CHICAGO – If you’ve ever wondered what the difference is between a director and a producer, let “47 Ronin” explain how the hierarchy of creativity hinders the evolution of even the most straightforward-sounding pitches. “47 Ronin” is the type of samurai movie set in Japan that features native actors speaking only English, while Keanu Reeves stars as an outsider clearly plunked into the picture for stateside star power.
CHICAGO – Dang, dang, dang. C’mon, Vince Vaughn and Owen Wilson, how about a little anarchy? “The Internship” is a perfectly nice little comedy about old dudes trying to break into the new world of Google employment. But this new world is just another empire, and nobody wants to topple it.
CHICAGO – There are some undeniable comic talents in Todd Rohal’s “Nature Calls,” including two of the best stand-up comedians of the last decade—Patton Oswalt and the late, great Patrice O’Neal. Rob Riggle and Johnny Knoxville can work in the right material. This wasn’t the right material for any of the four as it’s just a mediocre, generally unfunny comedy that leads one to question what the cast saw in it in the first place.
CHICAGO – After it made a relative fortune at the box office (its number six on the year in terms of domestic gross and has made more than $300 million worldwide), I was eager to revisit “Dr. Seuss’ The Lorax” on Blu-ray to se if I missed anything in my initial 2.5-star review. Maybe I was just in a bad mood that day. Nope. The movie just doesn’t hold up on a storytelling level and it’s even more deeply flawed on repeat viewing. It’s only entertaining to littlest ones in your family and even they would be better served by a reading of the great source material. A trio of mini-movies on the Blu-ray help make the package more enticing but can’t dismiss the film’s flaws.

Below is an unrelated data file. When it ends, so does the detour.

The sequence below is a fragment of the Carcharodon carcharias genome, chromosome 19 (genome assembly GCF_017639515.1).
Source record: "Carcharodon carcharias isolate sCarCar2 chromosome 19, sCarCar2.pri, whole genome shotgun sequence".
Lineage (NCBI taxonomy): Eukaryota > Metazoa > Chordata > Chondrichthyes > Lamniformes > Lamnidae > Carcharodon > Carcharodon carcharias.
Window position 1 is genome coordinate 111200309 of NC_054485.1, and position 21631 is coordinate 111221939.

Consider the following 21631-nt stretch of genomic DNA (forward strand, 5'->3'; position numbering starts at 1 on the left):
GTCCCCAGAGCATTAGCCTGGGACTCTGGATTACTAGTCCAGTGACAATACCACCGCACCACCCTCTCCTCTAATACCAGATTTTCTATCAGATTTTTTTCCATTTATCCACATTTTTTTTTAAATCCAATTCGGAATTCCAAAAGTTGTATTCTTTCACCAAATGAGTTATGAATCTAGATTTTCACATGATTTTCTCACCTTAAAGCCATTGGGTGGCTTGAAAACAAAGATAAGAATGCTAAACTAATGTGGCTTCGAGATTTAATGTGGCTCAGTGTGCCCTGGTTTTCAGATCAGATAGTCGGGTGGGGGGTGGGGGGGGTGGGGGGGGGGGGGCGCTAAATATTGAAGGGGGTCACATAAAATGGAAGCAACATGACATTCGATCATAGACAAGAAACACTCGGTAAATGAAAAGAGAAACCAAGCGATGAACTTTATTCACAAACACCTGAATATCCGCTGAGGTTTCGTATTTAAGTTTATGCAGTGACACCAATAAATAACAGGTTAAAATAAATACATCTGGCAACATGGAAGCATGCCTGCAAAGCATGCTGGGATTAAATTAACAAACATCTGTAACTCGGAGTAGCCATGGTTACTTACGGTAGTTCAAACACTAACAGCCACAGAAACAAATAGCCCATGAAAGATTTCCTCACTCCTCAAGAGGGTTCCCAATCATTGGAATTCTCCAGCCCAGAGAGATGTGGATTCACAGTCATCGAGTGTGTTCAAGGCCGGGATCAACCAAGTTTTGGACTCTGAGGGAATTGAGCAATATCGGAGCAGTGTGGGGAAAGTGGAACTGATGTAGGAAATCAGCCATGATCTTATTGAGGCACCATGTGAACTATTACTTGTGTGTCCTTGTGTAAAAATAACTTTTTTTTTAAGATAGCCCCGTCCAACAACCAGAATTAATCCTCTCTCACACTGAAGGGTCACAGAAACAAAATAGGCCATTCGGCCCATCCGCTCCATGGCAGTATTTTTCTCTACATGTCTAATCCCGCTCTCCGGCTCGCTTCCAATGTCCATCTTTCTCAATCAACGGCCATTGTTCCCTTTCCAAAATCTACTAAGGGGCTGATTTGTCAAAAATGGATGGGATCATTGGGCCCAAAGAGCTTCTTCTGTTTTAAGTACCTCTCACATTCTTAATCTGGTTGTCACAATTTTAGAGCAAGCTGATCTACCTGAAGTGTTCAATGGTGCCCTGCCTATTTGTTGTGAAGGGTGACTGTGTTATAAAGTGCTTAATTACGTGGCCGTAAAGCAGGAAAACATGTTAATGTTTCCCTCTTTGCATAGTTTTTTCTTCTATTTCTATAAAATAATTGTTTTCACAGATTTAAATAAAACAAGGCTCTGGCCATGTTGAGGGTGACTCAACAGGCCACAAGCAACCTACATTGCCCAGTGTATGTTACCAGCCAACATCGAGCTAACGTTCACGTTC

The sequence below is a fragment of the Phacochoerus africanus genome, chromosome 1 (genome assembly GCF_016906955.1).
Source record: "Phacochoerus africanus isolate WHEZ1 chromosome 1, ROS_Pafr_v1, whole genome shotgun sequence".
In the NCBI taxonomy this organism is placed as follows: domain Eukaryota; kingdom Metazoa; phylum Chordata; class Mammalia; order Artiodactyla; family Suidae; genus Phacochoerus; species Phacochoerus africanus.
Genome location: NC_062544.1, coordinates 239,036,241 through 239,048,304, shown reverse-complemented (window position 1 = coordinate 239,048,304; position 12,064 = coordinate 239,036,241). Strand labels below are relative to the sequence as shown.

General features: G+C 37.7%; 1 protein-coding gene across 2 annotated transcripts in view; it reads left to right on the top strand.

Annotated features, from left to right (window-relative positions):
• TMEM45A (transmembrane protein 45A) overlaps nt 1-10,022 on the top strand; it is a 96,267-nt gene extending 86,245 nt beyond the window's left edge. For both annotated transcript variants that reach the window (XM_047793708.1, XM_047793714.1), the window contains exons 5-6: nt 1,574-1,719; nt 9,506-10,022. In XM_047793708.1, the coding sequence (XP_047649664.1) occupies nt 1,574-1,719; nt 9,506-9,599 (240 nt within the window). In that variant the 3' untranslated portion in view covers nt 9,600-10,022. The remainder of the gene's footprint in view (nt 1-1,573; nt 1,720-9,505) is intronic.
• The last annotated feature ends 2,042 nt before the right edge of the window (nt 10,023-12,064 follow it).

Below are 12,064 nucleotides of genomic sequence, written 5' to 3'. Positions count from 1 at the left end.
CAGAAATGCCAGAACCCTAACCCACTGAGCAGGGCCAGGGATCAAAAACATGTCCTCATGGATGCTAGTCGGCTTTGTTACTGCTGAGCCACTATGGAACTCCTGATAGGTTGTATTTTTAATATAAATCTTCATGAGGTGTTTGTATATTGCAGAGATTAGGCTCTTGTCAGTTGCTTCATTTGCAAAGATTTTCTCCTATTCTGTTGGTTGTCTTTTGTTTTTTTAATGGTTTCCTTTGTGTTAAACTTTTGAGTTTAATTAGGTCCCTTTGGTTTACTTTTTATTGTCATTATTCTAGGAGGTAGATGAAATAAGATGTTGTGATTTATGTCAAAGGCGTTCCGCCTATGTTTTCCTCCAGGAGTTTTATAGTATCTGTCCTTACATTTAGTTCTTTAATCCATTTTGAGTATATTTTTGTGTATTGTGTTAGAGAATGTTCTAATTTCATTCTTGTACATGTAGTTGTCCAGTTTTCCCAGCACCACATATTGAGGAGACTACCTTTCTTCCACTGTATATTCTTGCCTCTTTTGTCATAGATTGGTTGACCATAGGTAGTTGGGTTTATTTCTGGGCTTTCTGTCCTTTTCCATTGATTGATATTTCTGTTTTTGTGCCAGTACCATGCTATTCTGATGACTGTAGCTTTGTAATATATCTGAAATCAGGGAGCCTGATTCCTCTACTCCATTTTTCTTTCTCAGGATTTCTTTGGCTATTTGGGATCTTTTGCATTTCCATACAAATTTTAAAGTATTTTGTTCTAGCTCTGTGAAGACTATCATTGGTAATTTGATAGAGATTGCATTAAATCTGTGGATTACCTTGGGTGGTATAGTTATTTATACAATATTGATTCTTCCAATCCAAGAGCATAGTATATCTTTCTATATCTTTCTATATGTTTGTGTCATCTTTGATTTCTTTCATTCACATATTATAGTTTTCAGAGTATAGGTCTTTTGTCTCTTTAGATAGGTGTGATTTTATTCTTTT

CHICAGO – What a year Channing Tatum and Jonah Hill have had. Tatum has starred in three $100-million-plus films — “The Vow,” “21 Jump Street,” and “Magic Mike” — along with another film directed by the great Steven Soderbergh (“Haywire”). He’s had one of the best years for a young actor in recent memory. And so has his “Jump” co-star who earned an Oscar nomination for his work in “Moneyball” and is set to appear in next year’s “The Watch.” These are likable, talented guys and they carry “21 Jump Street,” an inconsistent but often very funny comedy.
CHICAGO – There are various opinions about TV-to-movie remakes, mostly negative. That is why “21 Jump Street,” based on a 1980s TV show, manages some grudging respect. Jonah Hill, Channing Tatum, Ice Cube, Rob Riggle, Nick Offerman and Ellie Kemper create some goofy laughs in this farce.
CHICAGO – A good comedy film lives and breathes through the right casting of character roles. In the new film “21 Jump Street,” Ice Cube is the angry police captain who guides his undercover recruits Jonah Hill and Channing Tatum as they infiltrate high school. Rob Riggle pitches in as a wacky high school coach.
CHICAGO – Combining comedy and action is always a delicate balance, and Jonah Hill and Channing Tatum do it right in the upcoming movie remake of “21 Jump Street.” Goofing on the concept of two police officers undercover in high school, the story has fun with its two back-to-school characters.
CHICAGO – “Dr. Seuss’ The Lorax” certainly isn’t an awful film by any stretch of the imagination. It features some solid voice work, a few lessons worth learning by the iGeneration, and some nifty visuals. It’s also pretty damn boring. Even the little ones at the family screening I attended seemed to lose interest in how this timeless story has been stretched to the demands of a modern family film. It just never quite connects in the way fans of this legendary character hope it would.
CHICAGO – Whale of a tale (chuckle), no other headline writer has thought of that. “Big Miracle” is a family movie with Drew Barrymore, John Krasinski, Kristen Bell, Ted Danson and the voice of Ronald Reagan, that will not have adults seeking the emergency exits. It’s about whales.
CHICAGO – Movie stars need certain types of films to keep their star power safe and audiences expect certain things from them, with limitations, to create summer movie comfort. Tom Hanks and Julia Roberts fill the bill in “Larry Crowne.”